Curiosity Delivers.

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Montreal’s first arcade bar, North Star, opens on Boulevard Saint-Laurent

a/Out on the Town/Student Living by

A familiar location for many McGill students—the former home to the infamous Korova—is ringing in a new era with the opening of an arcade bar called North Star. Gone are the days (or nights) of artist-themed sets at Korova—a venue where the floor is said to have literally fell through. Ironically, Mondays are now the one night of the week that North Star is not open.

Walking into the restored bar, to the right is a simplistic seating area with five wooden tables and one more intimate booth. The seating area is accentuated with a large disco ball on one side of the room, and a silent projection of scenes from old movies that somehow incorporate pinball on the other side. The place inspire a sense that you have travelled back in time to your neighbourhood arcade, which now happens to serve beer.

To the left of the entrance, the bar occupies one wall and directly across from it is an impressive lineup of vintage pinball machines maintained to have an almost new feel. Playing pinball on such well-made machines is truly a blast from the past for those who haven’t sought out places to enjoy the game since they went out of popularity, likely around the rise of home video games. 

As everything that was once in fashion has its return to the forefront, pinball is also having its comeback. This comes at a time when only one company in all of North America, Stern Pinball, still makes new machines. The ones found at North Star are therefore becoming increasingly valuable and hard to come by. 

The various pinball games, Jukebox and photo booth all operate on a coin system. Naturally, the coins sell on an enticing model of “the more you buy the more you save.” To experience all North Star had to offer, it is best to go for the big deal—purchasing 25 coins for $20. 

Twenty-five coins comes out to exactly enough for two people to play each game once (except for one machine that was being monopolized by someone taking their pinball game very seriously). With coins, patrons can also go home with a printed strip of four photo booth pictures, and engage in the hard-fought decision for a single record request on the jukebox. 

Each game requires one North Star coin to begin, and games are designed with engaging themes apt to given names such as Harlem Globetrotters, Pin-Bot, Dragon, or Black Hole. Every game allows five chances to save the ball from plummeting into a cavernous black hole of no return.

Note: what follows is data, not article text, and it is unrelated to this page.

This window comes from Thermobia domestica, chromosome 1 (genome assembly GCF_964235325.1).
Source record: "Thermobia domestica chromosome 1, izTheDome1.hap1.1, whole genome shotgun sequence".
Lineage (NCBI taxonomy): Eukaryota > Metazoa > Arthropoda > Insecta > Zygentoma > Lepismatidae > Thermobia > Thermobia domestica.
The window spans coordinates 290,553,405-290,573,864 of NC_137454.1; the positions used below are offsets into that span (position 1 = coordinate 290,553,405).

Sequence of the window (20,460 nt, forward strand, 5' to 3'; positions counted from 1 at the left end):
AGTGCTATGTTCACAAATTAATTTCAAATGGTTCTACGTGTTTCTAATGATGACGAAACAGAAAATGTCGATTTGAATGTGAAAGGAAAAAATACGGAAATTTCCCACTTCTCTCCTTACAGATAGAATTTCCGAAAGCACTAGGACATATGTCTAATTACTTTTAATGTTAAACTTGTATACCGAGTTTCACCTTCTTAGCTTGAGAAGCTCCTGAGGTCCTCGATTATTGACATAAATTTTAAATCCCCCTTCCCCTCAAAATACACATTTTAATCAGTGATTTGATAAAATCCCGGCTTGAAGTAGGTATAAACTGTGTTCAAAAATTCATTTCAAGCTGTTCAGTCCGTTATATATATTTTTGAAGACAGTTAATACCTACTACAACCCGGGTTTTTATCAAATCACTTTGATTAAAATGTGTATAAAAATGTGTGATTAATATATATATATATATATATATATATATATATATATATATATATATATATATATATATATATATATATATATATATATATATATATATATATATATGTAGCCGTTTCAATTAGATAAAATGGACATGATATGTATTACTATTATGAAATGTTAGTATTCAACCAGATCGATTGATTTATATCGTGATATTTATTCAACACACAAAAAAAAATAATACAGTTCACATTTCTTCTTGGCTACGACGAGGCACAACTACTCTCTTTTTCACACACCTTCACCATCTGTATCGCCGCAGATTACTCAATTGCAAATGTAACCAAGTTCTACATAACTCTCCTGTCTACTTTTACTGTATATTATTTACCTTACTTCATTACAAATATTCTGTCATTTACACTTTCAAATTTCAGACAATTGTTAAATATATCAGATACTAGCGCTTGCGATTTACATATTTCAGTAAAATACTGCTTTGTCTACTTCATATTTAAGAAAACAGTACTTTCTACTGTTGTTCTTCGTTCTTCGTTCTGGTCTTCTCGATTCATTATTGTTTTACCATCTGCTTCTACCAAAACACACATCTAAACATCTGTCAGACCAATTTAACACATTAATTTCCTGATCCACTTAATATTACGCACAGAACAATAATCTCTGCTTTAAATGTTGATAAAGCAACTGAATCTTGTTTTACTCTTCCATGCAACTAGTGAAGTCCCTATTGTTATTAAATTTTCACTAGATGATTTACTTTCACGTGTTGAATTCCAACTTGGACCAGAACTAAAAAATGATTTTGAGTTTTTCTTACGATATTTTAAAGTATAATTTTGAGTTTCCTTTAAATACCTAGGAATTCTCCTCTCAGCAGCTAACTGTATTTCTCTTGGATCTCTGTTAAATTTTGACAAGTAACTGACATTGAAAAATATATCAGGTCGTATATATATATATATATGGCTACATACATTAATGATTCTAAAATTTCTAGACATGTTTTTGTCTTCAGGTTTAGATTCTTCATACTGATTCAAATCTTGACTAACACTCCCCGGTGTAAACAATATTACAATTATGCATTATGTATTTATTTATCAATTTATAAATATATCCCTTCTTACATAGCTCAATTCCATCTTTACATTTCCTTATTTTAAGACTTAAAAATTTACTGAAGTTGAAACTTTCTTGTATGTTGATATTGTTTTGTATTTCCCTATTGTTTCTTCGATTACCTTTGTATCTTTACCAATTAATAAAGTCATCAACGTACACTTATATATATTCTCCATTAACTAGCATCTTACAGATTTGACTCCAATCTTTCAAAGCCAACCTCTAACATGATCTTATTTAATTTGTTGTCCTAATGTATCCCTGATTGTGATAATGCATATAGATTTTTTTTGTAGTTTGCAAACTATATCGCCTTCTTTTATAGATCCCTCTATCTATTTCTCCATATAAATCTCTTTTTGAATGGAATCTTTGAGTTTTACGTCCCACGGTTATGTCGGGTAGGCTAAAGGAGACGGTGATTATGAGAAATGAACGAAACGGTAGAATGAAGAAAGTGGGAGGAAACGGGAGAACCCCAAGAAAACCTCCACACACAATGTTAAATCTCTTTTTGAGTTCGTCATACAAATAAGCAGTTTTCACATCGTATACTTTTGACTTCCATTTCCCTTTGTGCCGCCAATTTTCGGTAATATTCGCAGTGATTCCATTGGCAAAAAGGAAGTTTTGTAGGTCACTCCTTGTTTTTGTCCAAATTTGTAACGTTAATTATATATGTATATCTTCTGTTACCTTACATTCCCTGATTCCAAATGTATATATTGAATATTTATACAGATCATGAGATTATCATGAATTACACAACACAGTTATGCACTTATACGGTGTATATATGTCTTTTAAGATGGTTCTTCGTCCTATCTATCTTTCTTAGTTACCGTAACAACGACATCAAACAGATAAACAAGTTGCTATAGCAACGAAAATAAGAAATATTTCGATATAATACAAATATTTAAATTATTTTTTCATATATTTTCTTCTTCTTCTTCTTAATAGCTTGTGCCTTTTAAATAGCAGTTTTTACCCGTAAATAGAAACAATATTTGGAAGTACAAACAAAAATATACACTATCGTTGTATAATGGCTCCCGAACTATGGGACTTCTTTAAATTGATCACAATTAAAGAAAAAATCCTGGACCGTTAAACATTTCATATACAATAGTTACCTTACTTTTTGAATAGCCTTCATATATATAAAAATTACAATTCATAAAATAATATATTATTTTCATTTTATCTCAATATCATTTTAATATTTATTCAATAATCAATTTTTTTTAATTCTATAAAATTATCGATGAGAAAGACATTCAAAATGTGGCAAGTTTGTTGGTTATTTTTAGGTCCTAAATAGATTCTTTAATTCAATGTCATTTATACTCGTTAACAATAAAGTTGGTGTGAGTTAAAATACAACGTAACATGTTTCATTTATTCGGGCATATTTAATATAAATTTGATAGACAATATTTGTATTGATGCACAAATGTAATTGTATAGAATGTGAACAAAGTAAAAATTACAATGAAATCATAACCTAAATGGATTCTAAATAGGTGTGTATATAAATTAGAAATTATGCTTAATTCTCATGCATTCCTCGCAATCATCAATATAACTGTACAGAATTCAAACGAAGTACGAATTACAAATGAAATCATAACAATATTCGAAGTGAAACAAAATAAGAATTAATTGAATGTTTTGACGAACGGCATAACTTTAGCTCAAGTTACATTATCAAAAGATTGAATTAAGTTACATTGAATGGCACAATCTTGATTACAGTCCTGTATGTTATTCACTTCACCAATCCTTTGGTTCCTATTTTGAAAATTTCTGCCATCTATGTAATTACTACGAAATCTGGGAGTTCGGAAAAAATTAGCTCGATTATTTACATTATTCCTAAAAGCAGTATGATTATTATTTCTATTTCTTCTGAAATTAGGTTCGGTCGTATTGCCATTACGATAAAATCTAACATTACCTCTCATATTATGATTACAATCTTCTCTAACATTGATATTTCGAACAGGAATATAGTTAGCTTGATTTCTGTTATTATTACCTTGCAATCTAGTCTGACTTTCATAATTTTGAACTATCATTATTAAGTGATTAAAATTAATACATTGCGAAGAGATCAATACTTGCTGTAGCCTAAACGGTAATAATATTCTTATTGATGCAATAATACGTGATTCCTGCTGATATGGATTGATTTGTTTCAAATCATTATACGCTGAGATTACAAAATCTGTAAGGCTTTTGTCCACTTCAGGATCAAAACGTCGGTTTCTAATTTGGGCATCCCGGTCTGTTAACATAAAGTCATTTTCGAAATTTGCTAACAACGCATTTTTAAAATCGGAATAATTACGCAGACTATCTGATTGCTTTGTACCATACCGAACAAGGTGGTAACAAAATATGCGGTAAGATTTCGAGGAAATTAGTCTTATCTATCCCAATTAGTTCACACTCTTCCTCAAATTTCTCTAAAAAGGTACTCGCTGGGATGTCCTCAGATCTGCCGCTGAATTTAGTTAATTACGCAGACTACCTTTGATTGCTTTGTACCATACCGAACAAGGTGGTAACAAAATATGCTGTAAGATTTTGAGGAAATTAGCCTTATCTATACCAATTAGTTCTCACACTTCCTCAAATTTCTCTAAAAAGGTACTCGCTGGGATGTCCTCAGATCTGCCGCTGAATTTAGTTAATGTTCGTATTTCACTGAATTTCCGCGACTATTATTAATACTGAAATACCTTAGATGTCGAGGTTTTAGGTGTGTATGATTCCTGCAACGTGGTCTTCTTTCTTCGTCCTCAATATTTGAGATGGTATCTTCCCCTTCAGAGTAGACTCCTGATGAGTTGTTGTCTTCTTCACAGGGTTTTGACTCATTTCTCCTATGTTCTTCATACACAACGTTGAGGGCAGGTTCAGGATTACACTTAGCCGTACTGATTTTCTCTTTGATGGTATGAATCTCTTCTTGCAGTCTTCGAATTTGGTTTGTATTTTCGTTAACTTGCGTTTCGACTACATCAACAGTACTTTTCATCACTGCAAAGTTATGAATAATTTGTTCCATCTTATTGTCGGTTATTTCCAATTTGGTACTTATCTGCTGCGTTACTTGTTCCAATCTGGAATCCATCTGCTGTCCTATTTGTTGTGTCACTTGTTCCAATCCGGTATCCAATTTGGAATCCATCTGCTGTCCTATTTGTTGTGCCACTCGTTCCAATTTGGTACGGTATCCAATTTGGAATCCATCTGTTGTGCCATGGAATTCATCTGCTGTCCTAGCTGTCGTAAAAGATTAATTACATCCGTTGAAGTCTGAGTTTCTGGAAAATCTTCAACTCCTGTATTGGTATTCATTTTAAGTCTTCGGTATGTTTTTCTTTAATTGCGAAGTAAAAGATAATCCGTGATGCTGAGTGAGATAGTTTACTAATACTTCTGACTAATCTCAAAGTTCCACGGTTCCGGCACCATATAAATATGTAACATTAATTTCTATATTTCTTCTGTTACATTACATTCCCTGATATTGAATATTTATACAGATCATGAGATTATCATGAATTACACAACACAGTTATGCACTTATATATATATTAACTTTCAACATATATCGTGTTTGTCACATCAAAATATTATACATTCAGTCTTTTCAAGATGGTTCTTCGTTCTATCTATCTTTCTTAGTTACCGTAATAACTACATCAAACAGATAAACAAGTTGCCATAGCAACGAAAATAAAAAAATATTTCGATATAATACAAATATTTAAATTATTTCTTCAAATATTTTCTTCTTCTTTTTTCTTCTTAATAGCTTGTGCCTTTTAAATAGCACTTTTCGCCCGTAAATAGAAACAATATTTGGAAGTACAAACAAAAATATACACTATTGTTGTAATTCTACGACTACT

Following from the venue’s nostalgic feel for the past, the wall behind the bar exhibits an impressive collection of vinyl records that the bartenders can choose songs from when patrons are not occupying the sound system with record selections from the jukebox. 

As fun as the entertainment is, North Star is still a bar, and one that seems to encourage a sit-down vibe between your gaming; however, the drink selection could certainly be expanded if the owners hope to encourage longer periods of play and drink purchasing from each visitor. 

Although the drink menu does offer a humourous distinction between the ‘cheap shit’ and the ‘expensive shit,’ the content remains focused on beer or wine. Apart from a few options of wine or beer under each heading, there is one price option for ‘simple mix drinks’ at $7. A must for students enjoying a night out—the pitcher—is evidently missing. One would assume that such a distinctly themed bar would parallel the drink menu with fun, themed mix drinks. Thus far, however, North Star has kept to a plain-and-simple approach to its drink options. 

The lacking drink menu was truly the only imperfect part of an evening at North Star. At every moment, as at any good arcade, interactive elements present themselves. Having visited the bar on a Wednesday, it was a quieter evening playing host to a predominantly male crowd seeming particularly well practiced in the sport. The weekend would likely welcome a rowdier, more diverse crowd. It was a refreshing break from the traditional bar experience and certainly worth heading there to work on your pinball skills or relax any day of the week.

Whether you are a self-identified pinball fanatic, or you are just looking for a novel break from the traditional Montreal club scene, North Star promises to provide an experience you are set to enjoy. But keep in mind; pinball is harder than it looks!

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